Thomas Pringle, a member of the Irish Parliament and author of legislation to divest the country from fossil fuels, speaks at an event in San Francisco.
Source: Associated Press
Concerns over the environmental, social and financial risks of climate change are fueling disagreement among global investors over whether it is best to divest from fossil fuels or to remain invested in companies producing and using them as a means of shaping decarbonization strategies.
"It's an ongoing debate," Judy Cotte, head of corporate governance and responsible investment at RBC Global Asset Management, said in an interview. "On the one hand, there are people who want to divest and don't want any part of the [fossil fuel] industry. On the other hand, there's the very real concern that if all investors who care about the environment were to divest, those shares would be picked up by other investors, maybe sovereign wealth funds from countries [that] don't care at all about the environment."
Nearly 1,000 institutional investors with $6.24 trillion in assets have committed to fully or partially divest from fossil fuels as of September 2018, with the insurance sector alone accounting for more than $3 trillion in divestment pledges, according to a recent report from Arabella Advisors. The report also cited a "new wave" of commitments from large cities and states, including New York City. Ireland is considering becoming the first country to formally divest from fossil fuels.
Environmental group 350.org calculates an even larger value for divesting institutions, at $7.18 trillion, in addition to 58,000 individuals pledging to divest $5.2 billion. The gathering force of the movement has led some of the biggest fossil fuel producers to list divestment as a risk factor in regulatory filings.
RBC Global Asset Management, a Royal Bank of Canada affiliate with $325 billion in assets under management, has so far played both sides of the debate, investing in and engaging with fossil fuel producers, but also offering a fossil fuel-free fund for investors who wish to screen out all coal, natural gas and oil companies. "I think there is a place for both strategies," Cotte said.
There are signs of robust investment activity supporting both approaches.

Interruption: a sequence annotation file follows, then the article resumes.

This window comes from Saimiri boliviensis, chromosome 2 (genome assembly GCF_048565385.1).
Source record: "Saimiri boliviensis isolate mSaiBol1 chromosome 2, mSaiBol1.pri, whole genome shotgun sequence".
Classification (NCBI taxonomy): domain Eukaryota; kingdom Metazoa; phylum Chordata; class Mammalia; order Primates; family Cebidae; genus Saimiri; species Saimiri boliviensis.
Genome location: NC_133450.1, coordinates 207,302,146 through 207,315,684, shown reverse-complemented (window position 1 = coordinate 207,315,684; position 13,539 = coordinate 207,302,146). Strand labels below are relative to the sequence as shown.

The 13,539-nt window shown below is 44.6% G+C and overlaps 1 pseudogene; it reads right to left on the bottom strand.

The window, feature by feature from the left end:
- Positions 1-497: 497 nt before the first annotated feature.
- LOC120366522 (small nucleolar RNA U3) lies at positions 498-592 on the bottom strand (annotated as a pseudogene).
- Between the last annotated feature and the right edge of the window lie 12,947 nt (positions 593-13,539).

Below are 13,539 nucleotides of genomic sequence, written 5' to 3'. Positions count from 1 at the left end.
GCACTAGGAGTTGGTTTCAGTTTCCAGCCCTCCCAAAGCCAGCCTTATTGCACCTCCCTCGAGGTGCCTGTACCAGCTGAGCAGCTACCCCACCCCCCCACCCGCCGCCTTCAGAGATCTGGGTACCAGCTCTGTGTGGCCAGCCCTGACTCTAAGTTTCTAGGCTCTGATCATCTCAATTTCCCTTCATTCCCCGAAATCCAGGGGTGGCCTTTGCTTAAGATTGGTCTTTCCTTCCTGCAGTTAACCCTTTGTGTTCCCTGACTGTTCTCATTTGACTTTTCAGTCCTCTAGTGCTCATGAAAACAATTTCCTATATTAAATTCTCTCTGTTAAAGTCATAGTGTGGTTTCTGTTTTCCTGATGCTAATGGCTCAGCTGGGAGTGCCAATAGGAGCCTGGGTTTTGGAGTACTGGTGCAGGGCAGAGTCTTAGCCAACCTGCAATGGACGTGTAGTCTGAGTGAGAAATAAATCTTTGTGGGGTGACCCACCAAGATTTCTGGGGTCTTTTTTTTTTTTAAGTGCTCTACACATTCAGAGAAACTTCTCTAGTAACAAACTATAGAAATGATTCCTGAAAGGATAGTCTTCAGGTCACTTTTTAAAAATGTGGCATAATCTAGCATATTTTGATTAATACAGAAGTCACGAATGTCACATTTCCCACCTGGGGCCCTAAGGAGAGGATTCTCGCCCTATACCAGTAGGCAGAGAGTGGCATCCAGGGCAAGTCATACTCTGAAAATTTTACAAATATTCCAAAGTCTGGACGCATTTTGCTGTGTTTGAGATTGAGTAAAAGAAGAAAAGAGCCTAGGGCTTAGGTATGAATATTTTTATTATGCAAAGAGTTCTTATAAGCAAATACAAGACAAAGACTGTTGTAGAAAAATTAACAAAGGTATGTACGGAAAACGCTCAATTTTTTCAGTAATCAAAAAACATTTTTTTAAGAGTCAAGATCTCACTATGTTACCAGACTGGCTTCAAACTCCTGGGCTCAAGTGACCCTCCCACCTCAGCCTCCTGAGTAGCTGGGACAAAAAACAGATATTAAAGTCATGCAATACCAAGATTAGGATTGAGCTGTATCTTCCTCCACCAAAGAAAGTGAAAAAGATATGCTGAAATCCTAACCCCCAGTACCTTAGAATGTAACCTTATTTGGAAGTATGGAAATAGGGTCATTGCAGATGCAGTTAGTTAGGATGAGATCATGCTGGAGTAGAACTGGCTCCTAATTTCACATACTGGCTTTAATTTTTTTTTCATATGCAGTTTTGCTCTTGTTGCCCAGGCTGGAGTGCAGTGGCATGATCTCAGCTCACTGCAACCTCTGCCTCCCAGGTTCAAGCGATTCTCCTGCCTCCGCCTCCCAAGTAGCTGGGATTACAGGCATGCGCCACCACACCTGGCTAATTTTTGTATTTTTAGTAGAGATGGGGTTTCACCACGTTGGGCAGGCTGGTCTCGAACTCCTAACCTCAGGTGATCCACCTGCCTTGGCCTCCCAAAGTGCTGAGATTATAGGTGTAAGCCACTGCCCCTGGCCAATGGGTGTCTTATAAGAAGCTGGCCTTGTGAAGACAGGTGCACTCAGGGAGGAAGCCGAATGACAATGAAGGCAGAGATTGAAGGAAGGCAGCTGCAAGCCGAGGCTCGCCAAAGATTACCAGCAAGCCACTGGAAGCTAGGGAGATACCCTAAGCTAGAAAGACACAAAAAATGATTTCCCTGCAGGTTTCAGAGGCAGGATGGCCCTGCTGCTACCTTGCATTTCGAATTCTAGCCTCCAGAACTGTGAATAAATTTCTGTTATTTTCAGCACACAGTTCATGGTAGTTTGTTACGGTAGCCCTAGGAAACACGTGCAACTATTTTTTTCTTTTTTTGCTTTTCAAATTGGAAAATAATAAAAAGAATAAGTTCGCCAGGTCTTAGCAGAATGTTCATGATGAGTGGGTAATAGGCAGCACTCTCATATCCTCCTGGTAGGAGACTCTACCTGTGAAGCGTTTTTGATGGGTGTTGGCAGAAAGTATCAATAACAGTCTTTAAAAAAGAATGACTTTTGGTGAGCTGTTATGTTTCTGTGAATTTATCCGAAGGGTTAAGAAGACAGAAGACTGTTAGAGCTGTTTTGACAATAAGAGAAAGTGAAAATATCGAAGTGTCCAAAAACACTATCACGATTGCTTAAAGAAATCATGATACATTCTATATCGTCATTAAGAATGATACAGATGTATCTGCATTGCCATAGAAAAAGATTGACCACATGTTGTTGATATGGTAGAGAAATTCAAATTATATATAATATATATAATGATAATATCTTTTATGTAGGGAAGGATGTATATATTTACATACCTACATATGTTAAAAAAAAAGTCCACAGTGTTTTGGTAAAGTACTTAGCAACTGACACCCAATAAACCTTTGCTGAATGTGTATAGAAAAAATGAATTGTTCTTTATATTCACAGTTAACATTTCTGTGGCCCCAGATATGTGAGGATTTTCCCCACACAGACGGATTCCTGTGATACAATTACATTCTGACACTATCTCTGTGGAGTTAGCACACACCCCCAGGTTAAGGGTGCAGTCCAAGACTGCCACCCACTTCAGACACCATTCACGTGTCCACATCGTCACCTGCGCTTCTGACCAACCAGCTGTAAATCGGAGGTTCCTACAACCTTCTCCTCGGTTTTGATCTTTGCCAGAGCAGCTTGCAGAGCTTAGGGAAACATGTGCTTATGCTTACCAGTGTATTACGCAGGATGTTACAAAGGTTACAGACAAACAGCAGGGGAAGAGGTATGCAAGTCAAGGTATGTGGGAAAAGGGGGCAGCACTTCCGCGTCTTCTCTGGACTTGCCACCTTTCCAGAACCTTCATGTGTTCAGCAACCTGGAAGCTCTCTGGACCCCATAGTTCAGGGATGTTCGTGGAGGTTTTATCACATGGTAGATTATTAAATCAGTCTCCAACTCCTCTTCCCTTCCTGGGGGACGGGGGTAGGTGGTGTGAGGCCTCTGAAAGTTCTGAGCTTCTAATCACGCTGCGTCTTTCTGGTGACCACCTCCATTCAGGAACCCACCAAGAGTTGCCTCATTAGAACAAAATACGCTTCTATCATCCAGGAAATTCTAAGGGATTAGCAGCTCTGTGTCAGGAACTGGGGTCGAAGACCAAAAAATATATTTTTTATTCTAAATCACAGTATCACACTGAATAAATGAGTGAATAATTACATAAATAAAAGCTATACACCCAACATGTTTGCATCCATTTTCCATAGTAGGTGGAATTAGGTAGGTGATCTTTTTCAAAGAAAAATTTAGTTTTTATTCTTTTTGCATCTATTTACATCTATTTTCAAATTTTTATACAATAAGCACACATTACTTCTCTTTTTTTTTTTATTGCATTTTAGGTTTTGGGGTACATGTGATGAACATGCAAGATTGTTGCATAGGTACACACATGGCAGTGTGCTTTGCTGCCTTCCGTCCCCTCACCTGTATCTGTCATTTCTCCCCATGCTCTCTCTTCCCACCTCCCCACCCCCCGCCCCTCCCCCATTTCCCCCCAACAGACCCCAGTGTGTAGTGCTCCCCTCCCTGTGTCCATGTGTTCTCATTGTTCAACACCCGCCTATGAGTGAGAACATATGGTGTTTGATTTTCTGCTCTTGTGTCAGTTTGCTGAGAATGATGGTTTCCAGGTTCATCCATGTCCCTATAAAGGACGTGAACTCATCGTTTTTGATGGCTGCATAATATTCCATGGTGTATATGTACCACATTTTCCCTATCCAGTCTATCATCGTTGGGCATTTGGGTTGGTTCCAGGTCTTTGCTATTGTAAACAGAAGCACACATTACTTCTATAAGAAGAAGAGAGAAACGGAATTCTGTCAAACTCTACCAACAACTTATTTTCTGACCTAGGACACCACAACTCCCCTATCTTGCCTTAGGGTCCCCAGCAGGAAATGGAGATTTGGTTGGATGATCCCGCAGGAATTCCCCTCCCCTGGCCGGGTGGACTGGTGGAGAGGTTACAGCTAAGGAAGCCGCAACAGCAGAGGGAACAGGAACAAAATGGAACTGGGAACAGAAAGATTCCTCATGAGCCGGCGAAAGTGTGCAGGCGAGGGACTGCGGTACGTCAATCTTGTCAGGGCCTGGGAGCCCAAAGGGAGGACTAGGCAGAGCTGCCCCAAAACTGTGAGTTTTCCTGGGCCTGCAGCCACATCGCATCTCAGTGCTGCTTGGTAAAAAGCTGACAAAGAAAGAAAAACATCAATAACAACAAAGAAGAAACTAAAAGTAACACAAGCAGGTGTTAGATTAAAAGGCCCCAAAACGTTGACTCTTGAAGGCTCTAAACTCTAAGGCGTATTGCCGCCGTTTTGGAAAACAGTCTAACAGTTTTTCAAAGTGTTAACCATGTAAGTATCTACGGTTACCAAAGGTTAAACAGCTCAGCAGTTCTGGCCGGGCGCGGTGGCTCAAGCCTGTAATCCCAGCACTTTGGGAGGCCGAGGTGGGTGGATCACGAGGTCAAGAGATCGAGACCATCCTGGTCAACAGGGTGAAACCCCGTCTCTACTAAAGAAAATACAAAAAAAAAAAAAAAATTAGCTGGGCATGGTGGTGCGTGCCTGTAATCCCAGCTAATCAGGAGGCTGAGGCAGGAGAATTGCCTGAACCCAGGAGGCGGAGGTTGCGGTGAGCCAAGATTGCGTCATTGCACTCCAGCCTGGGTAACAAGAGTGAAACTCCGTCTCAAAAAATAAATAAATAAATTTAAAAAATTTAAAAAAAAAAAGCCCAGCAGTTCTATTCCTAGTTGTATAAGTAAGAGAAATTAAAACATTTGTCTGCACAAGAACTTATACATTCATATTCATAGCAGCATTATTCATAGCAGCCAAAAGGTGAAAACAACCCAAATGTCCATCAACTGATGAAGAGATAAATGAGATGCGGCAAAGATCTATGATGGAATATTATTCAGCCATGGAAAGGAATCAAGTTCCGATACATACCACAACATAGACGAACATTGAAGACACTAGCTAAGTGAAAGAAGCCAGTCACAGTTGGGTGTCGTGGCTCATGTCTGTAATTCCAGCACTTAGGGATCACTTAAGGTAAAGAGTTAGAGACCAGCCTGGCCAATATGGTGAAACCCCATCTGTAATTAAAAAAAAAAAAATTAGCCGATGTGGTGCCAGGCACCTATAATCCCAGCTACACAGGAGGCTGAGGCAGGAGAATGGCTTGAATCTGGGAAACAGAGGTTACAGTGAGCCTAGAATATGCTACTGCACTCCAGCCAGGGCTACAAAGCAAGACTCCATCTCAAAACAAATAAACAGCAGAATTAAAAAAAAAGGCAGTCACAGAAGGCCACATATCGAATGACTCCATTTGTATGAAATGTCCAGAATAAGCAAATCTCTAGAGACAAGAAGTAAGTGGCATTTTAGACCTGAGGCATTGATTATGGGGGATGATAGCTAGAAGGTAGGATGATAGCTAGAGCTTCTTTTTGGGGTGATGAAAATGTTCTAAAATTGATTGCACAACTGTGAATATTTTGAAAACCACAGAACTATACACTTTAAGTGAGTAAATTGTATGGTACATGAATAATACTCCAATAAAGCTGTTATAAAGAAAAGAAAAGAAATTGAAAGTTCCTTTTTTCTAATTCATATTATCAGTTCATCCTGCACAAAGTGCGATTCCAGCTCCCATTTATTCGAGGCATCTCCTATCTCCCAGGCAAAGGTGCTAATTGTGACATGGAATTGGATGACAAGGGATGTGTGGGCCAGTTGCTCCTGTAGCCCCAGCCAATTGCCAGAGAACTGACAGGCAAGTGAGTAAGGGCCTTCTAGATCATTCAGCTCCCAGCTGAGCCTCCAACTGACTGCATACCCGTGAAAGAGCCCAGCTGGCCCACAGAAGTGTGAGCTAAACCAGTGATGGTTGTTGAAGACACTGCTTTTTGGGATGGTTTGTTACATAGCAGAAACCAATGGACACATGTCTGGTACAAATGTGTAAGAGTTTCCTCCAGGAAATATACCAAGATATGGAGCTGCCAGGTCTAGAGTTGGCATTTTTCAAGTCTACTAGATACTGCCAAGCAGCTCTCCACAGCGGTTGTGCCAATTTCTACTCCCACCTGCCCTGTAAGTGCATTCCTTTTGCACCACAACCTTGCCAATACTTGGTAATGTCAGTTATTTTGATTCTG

A recent RBC Global survey of 540 global pension plans, money managers, insurance companies, banks and other financial industry stakeholders on their environmental, social and governance investment strategies identified a strong preference toward engagement. Only 8.1% of respondents said divestment is more effective than engagement at driving decarbonization, while 45.1% said engaging with fossil fuel companies is more effective and 17.7% said the two approaches are equally effective.
"I am a big fan of engagement versus divestment," said Kenneth Adams, managing director of investment grade research at Nuveen LLC, a subsidiary of TIAA. The Teachers Insurance Annuity Association of America, with nearly $300 billion in assets, has resisted a call from California's insurance commissioner for insurance companies to divest from coal.
By engaging with portfolio companies on their greenhouse gas emissions reduction plans, "we consider ourselves helping to facilitate the clean energy transition," Adams said in an interview on the sidelines of the Edison Electric Institute Financial Conference, held Nov. 11-13 in San Francisco against a backdrop of smoky skies from the worst wildfire in California's history.
While maintaining investments in and engaging with fossil fuel companies has widespread support as a means of reducing emissions, an increasing number of institutional investors are sending a more direct message by simply pulling their money out.
"This economy, although it has some brilliant accomplishments in the past, is now hurtling us towards a climate disaster and social unrest worldwide," said Kat Taylor, CEO and co-founder of Beneficial State Bank, in a recent panel discussion in San Francisco. Based in Oakland, Calif., the regional bank does not finance any companies that explore, develop or refine fossil fuels.
"Our stakeholders' wish is that all of our loans and all of our investment securities are supporting a new economy," Taylor said.
While Beneficial State Bank is a relatively small financial player, its strategy to steer clear of fossil fuels is catching on.
Among the major institutions to dump fossil fuel investments is Norway's Government Pension Fund Global, the world's largest sovereign wealth fund with roughly $1 trillion in assets, which divested from coal companies in 2015. Through 2017, the fund had divested in 68 companies over greenhouse gas emissions. Major insurers Allianz France SA and Swiss Reinsurance Co. Ltd. have both cut off investments in companies that generate more than 30% of their energy from coal or derive more than 30% of their revenue from coal mining.
"Fiduciary duty is driving large institutional investors to divest in order to manage climate and reputational risk, insulate their assets from growing financial stress in the oil and gas industry and align with the goals of the [Paris Agreement on Climate Change]," the Arabella Advisors report said. The report was issued ahead of the Global Climate Action Summit in San Francisco, where advocates issued a call to investors: boost divested global fossil fuel assets to $10 trillion by 2020.